Life is just a board game, and unfortunately your minivan just has one blue peg in the driver's seat and you're in last place with no cash.

The First 100 Turns
(ed. note: my story writing style is less an ARR and more of a "write when stuff happens" report, so there will be some jumps in time with nothing and some turns with a lot to say.)

I sent my one lone warrior boldly east to see what was in the world. This is counter intuitive, as obviously there should be some good signs of life if I follow the river north or south. But no, I chose east. Away from the water. Luckily for my warrior, away from the desert too. But this warrior wasn't just any warrior -- he was destined for greatness. How so?

1) The first ruin he found contained a secret weapon known as a "spear." Amazing stuff. Stabbing things instead of clubbing things -- now that's use of technology!
2) The next ruin he found contained spears that were somehow better than the spears they had -- plus some neat helmets. He became a Pikeman. That's right, an ancient time pikeman. I wonder if he could rule the world on his own? Our neighbors beware!

But our one main man was not just a war mongerer. He was a bonafide philanthropist. Why wait a long time on research when you can rely on stumbling across ancient technology. BEHOLD!

So on turn 8 I go from needing over 20 turns to reach the next tech to jumping straight to masonry. It's my lucky day.

But if there is one key thing our warrior --> spearman --> pikeman did more than anything else, it was take advantage of the wilderness. He found barb camp after barb camp, and what is the prize for clearing a barb hut? 250 gold. Let me type that again in bold face:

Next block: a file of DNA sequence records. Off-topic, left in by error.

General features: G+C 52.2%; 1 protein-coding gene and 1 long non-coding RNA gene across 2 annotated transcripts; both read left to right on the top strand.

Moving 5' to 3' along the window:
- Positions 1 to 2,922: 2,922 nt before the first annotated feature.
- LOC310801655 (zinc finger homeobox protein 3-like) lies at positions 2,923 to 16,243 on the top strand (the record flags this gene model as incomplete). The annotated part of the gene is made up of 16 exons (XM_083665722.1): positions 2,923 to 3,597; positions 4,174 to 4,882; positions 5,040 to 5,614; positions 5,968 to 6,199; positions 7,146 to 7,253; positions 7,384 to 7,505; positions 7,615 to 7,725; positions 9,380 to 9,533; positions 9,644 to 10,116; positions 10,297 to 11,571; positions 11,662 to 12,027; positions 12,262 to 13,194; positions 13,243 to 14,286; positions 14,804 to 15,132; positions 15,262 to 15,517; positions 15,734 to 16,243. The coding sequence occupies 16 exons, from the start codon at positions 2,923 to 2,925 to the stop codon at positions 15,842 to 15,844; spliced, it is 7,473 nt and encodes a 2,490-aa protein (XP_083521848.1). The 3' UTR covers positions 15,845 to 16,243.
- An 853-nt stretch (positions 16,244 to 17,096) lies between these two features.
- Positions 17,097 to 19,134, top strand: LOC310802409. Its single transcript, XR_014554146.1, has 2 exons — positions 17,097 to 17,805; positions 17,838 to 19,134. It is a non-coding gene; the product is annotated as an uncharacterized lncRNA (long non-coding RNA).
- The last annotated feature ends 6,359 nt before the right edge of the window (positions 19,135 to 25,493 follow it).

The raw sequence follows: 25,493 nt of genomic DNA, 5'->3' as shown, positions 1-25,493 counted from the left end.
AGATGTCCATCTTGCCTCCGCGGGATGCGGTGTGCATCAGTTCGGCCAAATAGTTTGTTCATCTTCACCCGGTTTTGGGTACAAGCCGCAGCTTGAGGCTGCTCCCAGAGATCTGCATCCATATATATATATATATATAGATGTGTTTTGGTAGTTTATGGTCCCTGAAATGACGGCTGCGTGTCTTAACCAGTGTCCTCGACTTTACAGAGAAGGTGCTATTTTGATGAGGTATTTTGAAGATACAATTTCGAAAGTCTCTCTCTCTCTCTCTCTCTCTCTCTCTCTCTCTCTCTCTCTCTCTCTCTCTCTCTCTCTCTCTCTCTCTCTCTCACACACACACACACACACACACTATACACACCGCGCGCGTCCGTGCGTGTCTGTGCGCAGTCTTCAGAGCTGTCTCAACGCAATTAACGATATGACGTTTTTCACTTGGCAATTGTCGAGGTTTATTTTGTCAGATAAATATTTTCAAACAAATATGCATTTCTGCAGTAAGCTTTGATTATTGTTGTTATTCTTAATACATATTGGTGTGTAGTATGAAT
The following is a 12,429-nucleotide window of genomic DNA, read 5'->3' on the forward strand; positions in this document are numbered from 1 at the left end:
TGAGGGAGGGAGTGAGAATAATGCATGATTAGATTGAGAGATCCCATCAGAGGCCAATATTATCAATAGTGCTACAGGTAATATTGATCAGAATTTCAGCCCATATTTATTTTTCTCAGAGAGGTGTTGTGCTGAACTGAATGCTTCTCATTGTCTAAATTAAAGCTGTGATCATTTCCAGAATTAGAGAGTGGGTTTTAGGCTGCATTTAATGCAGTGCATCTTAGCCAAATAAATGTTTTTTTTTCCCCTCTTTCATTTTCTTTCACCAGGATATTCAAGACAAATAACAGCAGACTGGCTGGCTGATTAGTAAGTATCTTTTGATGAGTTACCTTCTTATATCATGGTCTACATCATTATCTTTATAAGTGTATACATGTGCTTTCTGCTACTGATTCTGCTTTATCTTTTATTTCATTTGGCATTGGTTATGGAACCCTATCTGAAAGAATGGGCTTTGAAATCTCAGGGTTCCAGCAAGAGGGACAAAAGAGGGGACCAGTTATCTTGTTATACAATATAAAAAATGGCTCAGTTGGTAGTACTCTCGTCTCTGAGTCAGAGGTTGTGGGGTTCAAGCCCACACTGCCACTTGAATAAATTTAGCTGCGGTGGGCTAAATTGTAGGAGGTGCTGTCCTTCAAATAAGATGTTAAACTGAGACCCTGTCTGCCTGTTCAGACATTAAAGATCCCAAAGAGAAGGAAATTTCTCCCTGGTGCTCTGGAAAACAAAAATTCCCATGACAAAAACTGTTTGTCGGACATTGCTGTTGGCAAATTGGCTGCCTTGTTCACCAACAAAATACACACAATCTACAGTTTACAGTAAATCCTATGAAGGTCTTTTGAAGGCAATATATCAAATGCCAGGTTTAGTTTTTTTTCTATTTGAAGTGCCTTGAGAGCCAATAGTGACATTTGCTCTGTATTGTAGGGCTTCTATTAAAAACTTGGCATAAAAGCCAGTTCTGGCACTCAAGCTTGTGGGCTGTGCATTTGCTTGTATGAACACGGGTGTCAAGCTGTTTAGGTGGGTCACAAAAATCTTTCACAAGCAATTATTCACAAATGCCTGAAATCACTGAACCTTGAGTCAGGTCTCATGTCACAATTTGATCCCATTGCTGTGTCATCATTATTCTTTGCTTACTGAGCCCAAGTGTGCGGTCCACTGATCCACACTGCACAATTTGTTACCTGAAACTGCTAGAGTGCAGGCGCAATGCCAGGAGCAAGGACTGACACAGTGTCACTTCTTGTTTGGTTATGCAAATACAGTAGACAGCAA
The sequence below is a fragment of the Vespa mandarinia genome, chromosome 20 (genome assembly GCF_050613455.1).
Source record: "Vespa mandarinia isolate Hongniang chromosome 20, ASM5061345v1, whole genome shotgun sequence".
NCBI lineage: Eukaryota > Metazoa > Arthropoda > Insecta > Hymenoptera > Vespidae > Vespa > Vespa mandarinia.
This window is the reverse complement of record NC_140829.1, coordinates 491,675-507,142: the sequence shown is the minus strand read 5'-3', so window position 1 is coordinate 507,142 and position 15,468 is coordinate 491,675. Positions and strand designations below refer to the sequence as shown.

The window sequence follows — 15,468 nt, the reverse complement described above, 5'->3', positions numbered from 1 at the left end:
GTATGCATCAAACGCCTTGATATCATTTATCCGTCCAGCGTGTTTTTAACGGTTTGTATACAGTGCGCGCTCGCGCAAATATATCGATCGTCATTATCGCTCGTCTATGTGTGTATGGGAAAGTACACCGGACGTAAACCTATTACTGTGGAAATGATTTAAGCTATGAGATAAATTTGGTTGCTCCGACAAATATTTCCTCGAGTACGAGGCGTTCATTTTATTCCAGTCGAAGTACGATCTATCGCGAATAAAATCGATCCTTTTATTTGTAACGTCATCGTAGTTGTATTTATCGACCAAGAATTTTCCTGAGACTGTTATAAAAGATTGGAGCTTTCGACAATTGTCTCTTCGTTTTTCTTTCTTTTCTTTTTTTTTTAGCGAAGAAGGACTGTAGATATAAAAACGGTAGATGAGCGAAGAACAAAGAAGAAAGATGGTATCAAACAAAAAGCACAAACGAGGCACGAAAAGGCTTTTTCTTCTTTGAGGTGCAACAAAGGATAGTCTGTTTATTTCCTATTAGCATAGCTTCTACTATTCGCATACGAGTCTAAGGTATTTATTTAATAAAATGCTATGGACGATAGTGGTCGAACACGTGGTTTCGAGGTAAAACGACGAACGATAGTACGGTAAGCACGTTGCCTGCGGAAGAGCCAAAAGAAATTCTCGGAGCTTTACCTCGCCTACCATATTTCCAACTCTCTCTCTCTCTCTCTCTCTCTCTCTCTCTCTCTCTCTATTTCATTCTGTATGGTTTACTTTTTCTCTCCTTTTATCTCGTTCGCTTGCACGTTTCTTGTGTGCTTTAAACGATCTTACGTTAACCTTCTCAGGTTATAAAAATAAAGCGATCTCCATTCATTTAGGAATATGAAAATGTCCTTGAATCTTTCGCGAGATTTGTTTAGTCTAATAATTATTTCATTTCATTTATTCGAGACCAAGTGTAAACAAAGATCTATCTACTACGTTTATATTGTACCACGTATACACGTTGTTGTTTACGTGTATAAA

250 gold

Holy c-cow! Is that a marathon thing or an Askai bonus thing? Who knows, but that led to two decisions that are starting to give my game some direction:

The first is to adopt honor. Being able to see when barb camps pop up in any area I explored means I can send a unit to squish them and roll in the cash Almost seems a little too good to be true, because instead of having to wait tens of turns to build a unit...

Yes, units are more expensive on Marathon. I understand that and I understand why -- but popping barb hut after barb hut allowed me to buy a worker and buy a settler real fast so I didn't have to stifle my city's growth and expand early to a location with more production.

But Where to Settle to?...Hmm...

So my beatsticks are allowing me to settle early. That's great. But the question is where should I go next. To the east is the edge of the world -- scary stuff, don't know if I want my citizenry taking a wrong turn and plummeting to their deaths. To the north is just coastline, but with some fish and whales. That seems promising. To the west is desert, some river, and very quickly a range of mountains. Maybe not there. So what about the south?

Well, Vienna, the first city state I've met, is to the southeast of me. Their location isn't great, though strangely it is devoid of desert. Well, that seat's taken. But they do have spices. Something to consider in the future.

But who else is to the south?

Hello neighbor! Sorry my laptop can't make you move -- so I"ll have to settle for you blankly staring at me. And yes, keep talking through that sterling facade. Your refusal of my pact of cooperation tells me you're not just trying to be isolationist.

Well, how else am I going to get cozy with my neighbor? One way, by moving next door! South down the river it is. There is a nice location in another flood plain with a number of hills around it. And not all of them are desert hills either. A much better city for production, that's for sure. So it's settled, let's pack our bags and --